As for the meaning, Wendy answers with a few questions. “Is more more? Or less?” She notes the architectural concept of “less is more” and says that some of the more minimalist versions of modern dance make more use of “stillnesses” than does her own choreography.

Wendy Osserman in what was to be the garage and is now the dance studio at her home.

But don’t look for a minimalist approach in “more is more…”

“I can’t do it.” Wendy says. “I’m interested in expression. And fullness. And the moment.”

“For me more is more… “

In keeping with that idea, the dancers will share the stage with visual artist Sarah Olson who will be painting a canvas during — and as part of — the performance. That’s an homage to the painters who inspired Stein and who at times made dancers the subjects of their paintings. There will also be some readings from Gertrude Stein’s works in the 85-minute show.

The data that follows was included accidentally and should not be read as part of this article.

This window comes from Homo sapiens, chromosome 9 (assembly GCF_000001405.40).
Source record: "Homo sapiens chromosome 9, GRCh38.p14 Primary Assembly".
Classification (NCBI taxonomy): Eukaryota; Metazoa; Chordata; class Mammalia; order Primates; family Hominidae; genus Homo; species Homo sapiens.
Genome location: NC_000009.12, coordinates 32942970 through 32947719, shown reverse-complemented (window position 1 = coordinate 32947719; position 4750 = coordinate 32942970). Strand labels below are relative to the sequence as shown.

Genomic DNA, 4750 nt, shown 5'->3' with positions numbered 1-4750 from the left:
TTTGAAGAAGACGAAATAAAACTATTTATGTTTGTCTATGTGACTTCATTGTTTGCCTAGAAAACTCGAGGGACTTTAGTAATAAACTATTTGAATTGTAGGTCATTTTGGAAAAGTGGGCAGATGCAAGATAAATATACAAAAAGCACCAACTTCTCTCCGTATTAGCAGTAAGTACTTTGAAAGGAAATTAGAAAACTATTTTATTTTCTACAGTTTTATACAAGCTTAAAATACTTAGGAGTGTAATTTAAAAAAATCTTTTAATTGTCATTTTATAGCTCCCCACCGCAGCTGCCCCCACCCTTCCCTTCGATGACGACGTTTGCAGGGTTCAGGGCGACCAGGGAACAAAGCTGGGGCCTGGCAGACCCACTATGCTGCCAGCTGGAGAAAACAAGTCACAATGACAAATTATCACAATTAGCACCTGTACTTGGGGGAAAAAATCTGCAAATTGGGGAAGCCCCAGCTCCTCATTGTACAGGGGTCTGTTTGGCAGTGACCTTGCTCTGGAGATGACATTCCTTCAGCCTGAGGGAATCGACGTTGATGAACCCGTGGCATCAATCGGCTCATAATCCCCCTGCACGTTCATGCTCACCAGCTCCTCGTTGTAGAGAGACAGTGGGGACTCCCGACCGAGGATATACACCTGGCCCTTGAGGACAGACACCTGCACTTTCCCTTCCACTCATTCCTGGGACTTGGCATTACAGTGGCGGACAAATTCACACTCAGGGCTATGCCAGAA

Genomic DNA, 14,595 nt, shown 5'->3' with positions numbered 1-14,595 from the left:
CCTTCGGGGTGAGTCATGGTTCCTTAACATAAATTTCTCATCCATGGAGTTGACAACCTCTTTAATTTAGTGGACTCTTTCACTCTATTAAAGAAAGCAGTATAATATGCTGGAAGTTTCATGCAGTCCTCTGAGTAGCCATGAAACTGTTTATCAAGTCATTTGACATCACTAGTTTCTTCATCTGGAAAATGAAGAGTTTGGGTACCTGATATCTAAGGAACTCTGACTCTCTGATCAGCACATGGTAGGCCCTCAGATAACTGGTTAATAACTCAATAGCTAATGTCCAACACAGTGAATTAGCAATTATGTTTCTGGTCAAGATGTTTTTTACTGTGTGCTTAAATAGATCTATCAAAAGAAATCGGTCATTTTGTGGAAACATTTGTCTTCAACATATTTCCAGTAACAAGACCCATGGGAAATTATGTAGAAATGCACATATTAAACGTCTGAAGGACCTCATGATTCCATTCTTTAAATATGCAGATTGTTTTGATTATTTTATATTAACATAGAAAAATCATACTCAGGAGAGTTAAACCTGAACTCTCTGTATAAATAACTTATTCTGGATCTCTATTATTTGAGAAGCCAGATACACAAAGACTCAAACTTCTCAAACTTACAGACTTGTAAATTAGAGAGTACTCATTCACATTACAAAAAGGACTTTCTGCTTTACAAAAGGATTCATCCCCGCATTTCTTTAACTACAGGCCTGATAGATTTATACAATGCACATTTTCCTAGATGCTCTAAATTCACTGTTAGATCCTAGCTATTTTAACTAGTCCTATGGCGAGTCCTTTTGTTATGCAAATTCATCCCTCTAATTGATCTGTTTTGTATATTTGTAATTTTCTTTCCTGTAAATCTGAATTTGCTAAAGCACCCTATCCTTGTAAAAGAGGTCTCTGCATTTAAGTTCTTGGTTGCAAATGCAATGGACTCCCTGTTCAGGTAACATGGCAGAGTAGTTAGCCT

Czech musician and composer Iva Bittova had worked with Wendy in developing the piece, and performed when it was presented in Manhattan. She won’t be coming to Oriental, but her music will be heard.

Visual artist Sarah Olson, who paints during the performance, shown here in the May production of “more is more…” in New York. (Photo credit: Jeremy Tressler, 2009)

In May, the New York Times wrote that “Wendy Osserman has been making quirky, highly individual work for years.” Another reviewer has written of “Osserman’s sculptural, expressionistic poetry.”